DragonFly On-Line Manual Pages
VKERNEL(7) DragonFly Miscellaneous Information Manual VKERNEL(7)
vkernel, vcd, vkd, vke -- virtual kernel architecture
platform vkernel64 # for 64 bit vkernels
/var/vkernel/boot/kernel/kernel [-hdstUvz] [-c file]
[-e name=value:name=value:...] [-i file]
[-I interface[:address1[:address2][/netmask][=mac]]] [-l cpulock]
[-m size] [-n numcpus[:lbits[:cbits]]] [-p pidfile] [-r file[:serno]]
The vkernel architecture allows for running DragonFly kernels in
The following options are available:
-c file Specify a readonly CD-ROM image file to be used by the kernel,
with the first -c option defining vcd0, the second one vcd1, and
so on. The first -r, -R, or -c option specified on the command
line will be the boot disk. The CD9660 filesystem is assumed
when booting from this media.
-d Disables hardware pagetable for vkernel.
Specify an environment to be used by the kernel. This option
can be specified more than once.
-h Shows a list of available options, each with a short
-i file Specify a memory image file to be used by the virtual kernel.
If no -i option is given, the kernel will generate a name of the
form /var/vkernel/memimg.XXXXXX, with the trailing `Xs' being
replaced by a sequential number, e.g. memimg.000001.
Create a virtual network device, with the first -I option
defining vke0, the second one vke1, and so on.
The interface argument is the name of a tap(4) device node or
the path to a vknetd(8) socket. The /dev/ path prefix does not
have to be specified and will be automatically prepended for a
device node. Specifying auto will pick the first unused tap(4)
The address1 and address2 arguments are the IP addresses of the
tap(4) and vke interfaces. Optionally, address1 may be of the
form bridgeX in which case the tap(4) interface is added to the
specified bridge(4) interface. The vke address is not assigned
until the interface is brought up in the guest.
The netmask argument applies to all interfaces for which an
address is specified.
The MAC argument is the MAC address of the vke(4) interface. If
not specified, a pseudo-random one will be generated.
When running multiple vkernels it is often more convenient to
simply connect to a vknetd(8) socket and let vknetd deal with
the tap and/or bridge. An example of this would be
Specify which, if any, real CPUs to lock virtual CPUs to.
cpulock is one of any, map[,startCPU], or CPU.
any does not map virtual CPUs to real CPUs. This is the
map[,startCPU] maps each virtual CPU to a real CPU starting with
real CPU 0 or startCPU if specified.
CPU locks all virtual CPUs to the real CPU specified by CPU.
Locking the vkernel to a set of cpus is recommended on multi-
socket systems to improve NUMA locality of reference.
-m size Specify the amount of memory to be used by the kernel in bytes,
K (kilobytes), M (megabytes) or G (gigabytes). Lowercase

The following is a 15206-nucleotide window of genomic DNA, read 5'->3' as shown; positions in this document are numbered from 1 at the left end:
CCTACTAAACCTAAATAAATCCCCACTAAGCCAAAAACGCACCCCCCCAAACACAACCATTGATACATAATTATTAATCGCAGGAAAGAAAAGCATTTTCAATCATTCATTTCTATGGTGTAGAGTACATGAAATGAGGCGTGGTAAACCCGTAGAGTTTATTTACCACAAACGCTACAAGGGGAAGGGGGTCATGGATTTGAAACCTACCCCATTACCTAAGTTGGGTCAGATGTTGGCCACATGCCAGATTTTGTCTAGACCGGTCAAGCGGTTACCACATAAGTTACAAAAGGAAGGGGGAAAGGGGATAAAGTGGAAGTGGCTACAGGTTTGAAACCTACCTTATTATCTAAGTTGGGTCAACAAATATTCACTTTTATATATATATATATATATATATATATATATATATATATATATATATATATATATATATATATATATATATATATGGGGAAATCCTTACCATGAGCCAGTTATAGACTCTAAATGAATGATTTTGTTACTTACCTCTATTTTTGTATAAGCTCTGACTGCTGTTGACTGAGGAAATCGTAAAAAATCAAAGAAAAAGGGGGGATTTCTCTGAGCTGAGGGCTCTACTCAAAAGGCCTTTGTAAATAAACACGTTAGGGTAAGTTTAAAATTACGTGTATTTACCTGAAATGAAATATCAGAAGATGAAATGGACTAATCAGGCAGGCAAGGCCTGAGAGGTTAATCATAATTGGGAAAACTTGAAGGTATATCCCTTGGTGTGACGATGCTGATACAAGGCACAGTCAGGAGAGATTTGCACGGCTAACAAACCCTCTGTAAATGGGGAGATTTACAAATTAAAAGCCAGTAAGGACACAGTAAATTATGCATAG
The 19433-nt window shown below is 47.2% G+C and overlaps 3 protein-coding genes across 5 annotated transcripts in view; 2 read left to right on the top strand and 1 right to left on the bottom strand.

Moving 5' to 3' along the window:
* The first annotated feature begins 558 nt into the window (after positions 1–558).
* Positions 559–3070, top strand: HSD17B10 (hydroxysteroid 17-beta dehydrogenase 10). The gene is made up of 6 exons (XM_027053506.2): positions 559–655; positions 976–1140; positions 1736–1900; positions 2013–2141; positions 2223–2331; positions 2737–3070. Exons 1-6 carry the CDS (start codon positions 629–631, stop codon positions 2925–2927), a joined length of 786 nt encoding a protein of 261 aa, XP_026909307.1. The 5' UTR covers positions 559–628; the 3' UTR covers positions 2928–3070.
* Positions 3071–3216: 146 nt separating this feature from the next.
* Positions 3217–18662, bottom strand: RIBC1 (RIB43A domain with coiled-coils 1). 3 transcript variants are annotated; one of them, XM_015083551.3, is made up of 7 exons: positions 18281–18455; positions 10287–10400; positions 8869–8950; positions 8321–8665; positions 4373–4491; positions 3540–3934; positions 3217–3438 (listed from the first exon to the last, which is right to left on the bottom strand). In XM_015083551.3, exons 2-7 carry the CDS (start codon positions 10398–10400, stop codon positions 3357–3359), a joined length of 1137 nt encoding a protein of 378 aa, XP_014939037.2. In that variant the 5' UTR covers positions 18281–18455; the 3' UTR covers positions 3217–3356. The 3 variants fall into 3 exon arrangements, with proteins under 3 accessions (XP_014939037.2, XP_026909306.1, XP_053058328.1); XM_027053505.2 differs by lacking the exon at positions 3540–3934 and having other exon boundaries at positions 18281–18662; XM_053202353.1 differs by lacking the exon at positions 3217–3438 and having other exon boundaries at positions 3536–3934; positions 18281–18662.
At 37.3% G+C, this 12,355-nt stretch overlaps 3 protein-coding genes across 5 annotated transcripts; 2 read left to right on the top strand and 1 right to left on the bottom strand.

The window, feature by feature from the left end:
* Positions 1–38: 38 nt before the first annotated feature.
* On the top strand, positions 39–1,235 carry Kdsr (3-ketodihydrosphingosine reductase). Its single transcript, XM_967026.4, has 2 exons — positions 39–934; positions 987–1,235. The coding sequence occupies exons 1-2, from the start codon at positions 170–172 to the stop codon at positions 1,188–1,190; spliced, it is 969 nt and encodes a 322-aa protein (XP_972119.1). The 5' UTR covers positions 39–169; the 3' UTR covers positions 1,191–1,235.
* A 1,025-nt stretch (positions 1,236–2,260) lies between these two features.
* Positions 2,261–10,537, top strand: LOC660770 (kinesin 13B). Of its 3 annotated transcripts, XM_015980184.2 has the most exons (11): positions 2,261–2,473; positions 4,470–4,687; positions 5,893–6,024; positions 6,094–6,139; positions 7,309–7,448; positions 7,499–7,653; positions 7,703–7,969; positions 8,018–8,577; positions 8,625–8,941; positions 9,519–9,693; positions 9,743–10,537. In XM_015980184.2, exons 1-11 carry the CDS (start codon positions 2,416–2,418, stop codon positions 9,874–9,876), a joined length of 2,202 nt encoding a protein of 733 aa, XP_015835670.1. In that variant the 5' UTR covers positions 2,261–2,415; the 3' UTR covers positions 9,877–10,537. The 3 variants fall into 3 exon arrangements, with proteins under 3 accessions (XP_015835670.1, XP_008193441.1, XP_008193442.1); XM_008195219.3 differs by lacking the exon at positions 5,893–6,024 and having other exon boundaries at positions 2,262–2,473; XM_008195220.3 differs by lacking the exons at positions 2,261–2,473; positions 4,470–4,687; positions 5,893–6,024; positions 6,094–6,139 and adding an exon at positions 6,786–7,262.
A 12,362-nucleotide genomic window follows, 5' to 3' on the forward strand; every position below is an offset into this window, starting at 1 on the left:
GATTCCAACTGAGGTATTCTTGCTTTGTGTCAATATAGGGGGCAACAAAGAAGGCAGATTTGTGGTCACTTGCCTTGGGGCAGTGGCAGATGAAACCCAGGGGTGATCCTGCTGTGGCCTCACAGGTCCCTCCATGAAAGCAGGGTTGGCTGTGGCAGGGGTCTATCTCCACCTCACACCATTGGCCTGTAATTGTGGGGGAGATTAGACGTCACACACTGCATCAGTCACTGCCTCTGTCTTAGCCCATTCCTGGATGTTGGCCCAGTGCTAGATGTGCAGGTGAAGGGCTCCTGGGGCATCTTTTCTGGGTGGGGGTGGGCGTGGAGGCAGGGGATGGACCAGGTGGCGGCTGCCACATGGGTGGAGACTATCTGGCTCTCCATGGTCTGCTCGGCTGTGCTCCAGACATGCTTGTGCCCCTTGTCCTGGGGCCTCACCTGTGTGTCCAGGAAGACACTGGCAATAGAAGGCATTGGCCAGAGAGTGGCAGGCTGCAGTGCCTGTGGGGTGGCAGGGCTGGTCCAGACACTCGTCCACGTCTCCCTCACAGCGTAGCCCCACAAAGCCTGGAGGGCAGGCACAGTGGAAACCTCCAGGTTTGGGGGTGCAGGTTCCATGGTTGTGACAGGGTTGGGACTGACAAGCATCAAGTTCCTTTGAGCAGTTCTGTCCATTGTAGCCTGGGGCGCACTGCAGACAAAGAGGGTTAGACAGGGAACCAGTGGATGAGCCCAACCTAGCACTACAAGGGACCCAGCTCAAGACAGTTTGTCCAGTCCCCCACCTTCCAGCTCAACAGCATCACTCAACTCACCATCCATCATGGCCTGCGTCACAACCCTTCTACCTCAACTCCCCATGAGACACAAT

versions of K, M, and G are allowed.
numcpus specifies the number of CPUs you wish to emulate. Up to
16 CPUs are supported with 2 being the default unless otherwise
lbits specifies the number of bits within APICID(=CPUID) needed
for representing the logical ID. Controls the number of
threads/core (0 bits - 1 thread, 1 bit - 2 threads). This
parameter is optional (mandatory only if cbits is specified).
cbits specifies the number of bits within APICID(=CPUID) needed
for representing the core ID. Controls the number of
core/package (0 bits - 1 core, 1 bit - 2 cores). This parameter
Specify a pidfile in which to store the process ID. Scripts can
use this file to locate the vkernel pid for the purpose of
shutting down or killing it.
The vkernel will hold a lock on the pidfile while running.
Scripts may test for the lock to determine if the pidfile is
valid or stale so as to avoid accidentally killing a random
process. Something like '/usr/bin/lockf -ks -t 0 pidfile echo
-n' may be used to test the lock. A non-zero exit code
indicates that the pidfile represents a running vkernel.
An error is issued and the vkernel exits if this file cannot be
opened for writing or if it is already locked by an active
Specify a R/W disk image file to be used by the kernel, with the
first -r option defining vkd0, the second one vkd1, and so on.
A serial number for the virtual disk can be specified in serno.
The first -r or -c option specified on the command line will be
the boot disk.
Works like -r but treats the disk image as copy-on-write. This
allows a private copy of the image to be modified but does not
modify the image file. The image file will not be locked in
this situation and multiple vkernels can run off the same image
file if desired.
Since modifications are thrown away, any data you wish to retain
across invocations needs to be exported over the network prior
to shutdown. This gives you the flexibility to mount the disk
image either read-only or read-write depending on what is
convenient. However, keep in mind that when mounting a COW
image read-write, modifications will eat system memory and swap
space until the vkernel is shut down.
-s Boot into single-user mode.
-t Tell the vkernel to use a precise host timer when calculating
clock values. If the TSC isn't used, this will impose higher
overhead on the vkernel as it will have to make a system call to
the real host every time it wants to get the time. However, the
more precise timer might be necessary for your application.
By default, the vkernel uses the TSC cpu timer if possible, or
an imprecise (host-tick-resolution) timer which uses a user-
mapped kernel page and does not have any syscall overhead. To
disable the TSC cpu timer, use the -e hw.tsc_cputimer_enable=0
-U Enable writing to kernel memory and module loading. By default,
those are disabled for security reasons.
-v Turn on verbose booting.
-z Force the vkernel's ram to be pre-zerod. Useful for
benchmarking on single-socket systems where the memory
allocation does not have to be NUMA-friendly. This options is
not recommended on multi-socket systems or when the -l option is
A number of virtual device drivers exist to supplement the virtual
The vkd driver allows for up to 16 vn(4) based disk devices. The root
device will be vkd0 (see EXAMPLES for further information on how to
prepare a root image).
The vcd driver allows for up to 16 virtual CD-ROM devices. Basically
this is a read only vkd device with a block size of 2048.
The vke driver supports up to 16 virtual network interfaces which are
associated with tap(4) devices on the host. For each vke device, the